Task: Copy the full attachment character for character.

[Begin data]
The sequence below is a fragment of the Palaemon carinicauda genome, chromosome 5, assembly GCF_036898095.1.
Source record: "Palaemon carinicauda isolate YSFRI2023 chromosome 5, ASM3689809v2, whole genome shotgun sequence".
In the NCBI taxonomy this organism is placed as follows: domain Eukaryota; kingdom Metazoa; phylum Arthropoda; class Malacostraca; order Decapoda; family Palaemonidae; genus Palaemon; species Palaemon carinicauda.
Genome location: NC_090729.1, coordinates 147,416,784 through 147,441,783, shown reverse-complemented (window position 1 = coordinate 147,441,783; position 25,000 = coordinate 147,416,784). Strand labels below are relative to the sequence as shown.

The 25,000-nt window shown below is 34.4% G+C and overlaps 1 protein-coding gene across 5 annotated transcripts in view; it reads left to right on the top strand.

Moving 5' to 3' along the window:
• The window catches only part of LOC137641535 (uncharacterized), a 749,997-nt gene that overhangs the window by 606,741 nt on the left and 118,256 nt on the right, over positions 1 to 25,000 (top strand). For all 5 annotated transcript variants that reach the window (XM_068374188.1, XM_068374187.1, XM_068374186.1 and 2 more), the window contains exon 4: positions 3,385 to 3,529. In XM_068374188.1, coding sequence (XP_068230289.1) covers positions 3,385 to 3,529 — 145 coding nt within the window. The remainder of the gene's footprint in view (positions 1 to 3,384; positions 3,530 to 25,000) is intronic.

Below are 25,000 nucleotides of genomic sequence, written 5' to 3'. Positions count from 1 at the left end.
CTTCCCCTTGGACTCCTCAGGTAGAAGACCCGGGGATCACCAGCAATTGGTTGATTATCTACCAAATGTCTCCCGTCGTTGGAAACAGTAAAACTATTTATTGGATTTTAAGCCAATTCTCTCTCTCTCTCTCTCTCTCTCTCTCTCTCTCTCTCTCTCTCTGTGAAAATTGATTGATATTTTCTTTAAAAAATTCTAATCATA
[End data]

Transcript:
The sequence below is a fragment of the Palaemon carinicauda genome, chromosome 5, assembly GCF_036898095.1.
Source record: "Palaemon carinicauda isolate YSFRI2023 chromosome 5, ASM3689809v2, whole genome shotgun sequence".
In the NCBI taxonomy this organism is placed as follows: domain Eukaryota; kingdom Metazoa; phylum Arthropoda; class Malacostraca; order Decapoda; family Palaemonidae; genus Palaemon; species Palaemon carinicauda.
Genome location: NC_090729.1, coordinates 147,416,784 through 147,441,783, shown reverse-complemented (window position 1 = coordinate 147,441,783; position 25,000 = coordinate 147,416,784). Strand labels below are relative to the sequence as shown.

The 25,000-nt window shown below is 34.4% G+C and overlaps 1 protein-coding gene across 5 annotated transcripts in view; it reads left to right on the top strand.

Moving 5' to 3' along the window:
• The window catches only part of LOC137641535 (uncharacterized), a 749,997-nt gene that overhangs the window by 606,741 nt on the left and 118,256 nt on the right, over positions 1 to 25,000 (top strand). For all 5 annotated transcript variants that reach the window (XM_068374188.1, XM_068374187.1, XM_068374186.1 and 2 more), the window contains exon 4: positions 3,385 to 3,529. In XM_068374188.1, coding sequence (XP_068230289.1) covers positions 3,385 to 3,529 — 145 coding nt within the window. The remainder of the gene's footprint in view (positions 1 to 3,384; positions 3,530 to 25,000) is intronic.

Below are 25,000 nucleotides of genomic sequence, written 5' to 3'. Positions count from 1 at the left end.
CTTCCCCTTGGACTCCTCAGGTAGAAGACCCGGGGATCACCAGCAATTGGTTGATTATCTACCAAATGTCTCCCGTCGTTGGAAACAGTAAAACTATTTATTGGATTTTAAGCCAATTCTCTCTCTCTCTCTCTCTCTCTCTCTCTCTCTCTCTCTCTCTCTGTGAAAATTGATTGATATTTTCTTTAAAAAATTCTAATCATA